– make it unlawful for employers to include pay secrecy clauses in employment contracts

Transitional provisions will be implemented to cover existing contracts that contain pay secrecy clauses.

Next steps for employers

Review and amend any contracts that prohibit rates of pay being discussed amongst employees.

Gender pay equity claims

The proposed legislation will:

– make gender equity an objective of the Fair Work Act to guide the FWC in exercising its various powers, particularly in relation to award-making and wage-setting

– establish new expert panels in the FWC to address the gender pay gap in the Care and Community Sector and to advise the FWC on pay equity

– give the FWC greater authority to order pay increases in sectors dominated by female workers through an ‘equal remuneration principle’ that will consider gender when assessing the value of work

Sexual harassment

The proposed legislation will:

1) amend the Fair Work Act to prohibit sexual harassment in connection with a worker, a prospective worker or a person conducting a business or undertaking – covering the conduct beyond that which occurs between two employees (the most common scenario subject to sexual harassment laws) e.g. where sexual harassment is perpetrated by a customer, client or member of the public against an employee

2) creates a new dispute resolution framework (modelled on the framework that applies to general protections dismissal disputes) to deal with sexual harassment disputes, beyond existing stop sexual harassment orders.  Relief could include:

– compensation

– payment for remuneration lost

– an order to take any reasonable action or course of conduct to redress any loss or damage suffered   by an aggrieved person.   

Next steps for employers

Review and amend sexual harassment policies to address the expanded definition of sexual harassment that now appears in the Fair Work Act and has also recently been included in anti discrimination laws.

Expanded anti-discrimination protections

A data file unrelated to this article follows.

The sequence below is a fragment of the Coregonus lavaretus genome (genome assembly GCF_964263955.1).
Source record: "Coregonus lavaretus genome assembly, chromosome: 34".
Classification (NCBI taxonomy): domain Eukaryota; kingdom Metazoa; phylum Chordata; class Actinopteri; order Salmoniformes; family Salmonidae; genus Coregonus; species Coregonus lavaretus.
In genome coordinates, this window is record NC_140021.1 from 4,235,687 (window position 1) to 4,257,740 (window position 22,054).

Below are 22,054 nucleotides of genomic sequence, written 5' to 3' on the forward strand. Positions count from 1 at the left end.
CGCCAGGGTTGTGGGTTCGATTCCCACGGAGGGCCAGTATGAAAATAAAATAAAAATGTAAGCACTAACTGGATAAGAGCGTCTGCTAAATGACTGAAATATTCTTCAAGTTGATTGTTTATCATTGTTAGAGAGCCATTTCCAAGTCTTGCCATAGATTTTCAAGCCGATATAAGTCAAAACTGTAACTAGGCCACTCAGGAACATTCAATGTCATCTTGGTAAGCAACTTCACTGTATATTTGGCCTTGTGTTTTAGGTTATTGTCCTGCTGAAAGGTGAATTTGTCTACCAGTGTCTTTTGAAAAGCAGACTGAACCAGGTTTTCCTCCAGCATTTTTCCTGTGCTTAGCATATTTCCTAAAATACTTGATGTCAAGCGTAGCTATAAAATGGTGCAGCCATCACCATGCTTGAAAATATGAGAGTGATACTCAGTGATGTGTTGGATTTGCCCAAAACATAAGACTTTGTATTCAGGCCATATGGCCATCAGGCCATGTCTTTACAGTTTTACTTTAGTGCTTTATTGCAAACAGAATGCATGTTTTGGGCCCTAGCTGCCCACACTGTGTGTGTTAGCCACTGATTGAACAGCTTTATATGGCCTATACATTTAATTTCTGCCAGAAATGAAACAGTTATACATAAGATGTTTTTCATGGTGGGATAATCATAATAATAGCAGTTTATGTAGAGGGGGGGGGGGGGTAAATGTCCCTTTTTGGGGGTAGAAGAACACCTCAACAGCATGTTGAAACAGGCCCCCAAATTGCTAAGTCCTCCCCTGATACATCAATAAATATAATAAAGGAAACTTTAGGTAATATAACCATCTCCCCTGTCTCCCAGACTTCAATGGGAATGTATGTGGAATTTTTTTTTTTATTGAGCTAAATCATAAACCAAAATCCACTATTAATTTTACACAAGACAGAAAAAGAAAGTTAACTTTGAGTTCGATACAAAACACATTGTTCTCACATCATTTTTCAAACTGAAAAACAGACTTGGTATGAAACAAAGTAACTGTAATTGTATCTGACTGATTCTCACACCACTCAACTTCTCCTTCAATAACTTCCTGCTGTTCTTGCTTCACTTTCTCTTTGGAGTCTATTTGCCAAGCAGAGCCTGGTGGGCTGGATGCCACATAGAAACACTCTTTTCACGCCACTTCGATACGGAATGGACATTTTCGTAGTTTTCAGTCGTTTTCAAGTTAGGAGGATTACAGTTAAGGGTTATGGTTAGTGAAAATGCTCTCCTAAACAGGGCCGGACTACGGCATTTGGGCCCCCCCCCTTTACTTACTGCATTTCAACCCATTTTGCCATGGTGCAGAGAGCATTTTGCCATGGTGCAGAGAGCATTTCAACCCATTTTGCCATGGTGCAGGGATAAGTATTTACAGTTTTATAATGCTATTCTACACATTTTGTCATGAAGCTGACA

The proposed legislation will:

add three new forms of discrimination to the existing protections against discrimination in the Fair Work Act, to cover breastfeeding, gender identity and intersex status

Job security and fixed term contracts

The proposed legislation will:

1) amend the Fair Work Act to make job security an object of the Fair Work Act

2) limit fixed term contracts for the same role to two consecutive contracts or one contract with a maximum duration, including renewals, of 2 years.  Exceptions include:

– employees engaged to perform only a distinct and identifiable task involving specialised skills

– employees engaged by way of a training arrangement

– employees engaged to undertake essential work during a peak demand period

– employees engaged to undertake work during emergency circumstances

– employees who earn more than the high income threshold for the year that employee enters into the contract

– employees engaged in a governance role which is prescribed a time limit under the governing – – rules of a corporation or association of persons

– the contract is wholly or partly funded by government funding (or a type of funding allowed by – the regulations) and the funding is for a period of more than two years and there are no reasonable prospects that the funding will be renewed after that period

– a modern award covering the employee permits the employee to be employed for more than two years under a fixed term contract, a renewable contract and/or a consecutive contract

3) require employers to provide a Fixed Term Contract Information Statement to new employees

Next steps for employers

Employers engaging employees on fixed term contracts that extend beyond two years will need to reset how these contracts are used and reassess the alternate options available where there is a lack of certainty in relation to the permanency of a position.

Advertising for jobs

The proposed legislation will:

1) prohibit employers from advertising employment at pay rates that would contravene the Fair Work Act or a Fair Work instrument, which includes a Modern Award or an enterprise agreement

Small claim jurisdiction

The proposed legislation will:

1) increase the cap on small claims from claims up to $20,000 in value to claims up to $100,000 in value

We will provide further information to you as it comes to hand.  In the meantime, please don’t hesitate to reach out if you have any questions on the proposed legislation:

Email Address:

Phone: 1300 55 99 62

Set up a meeting: this link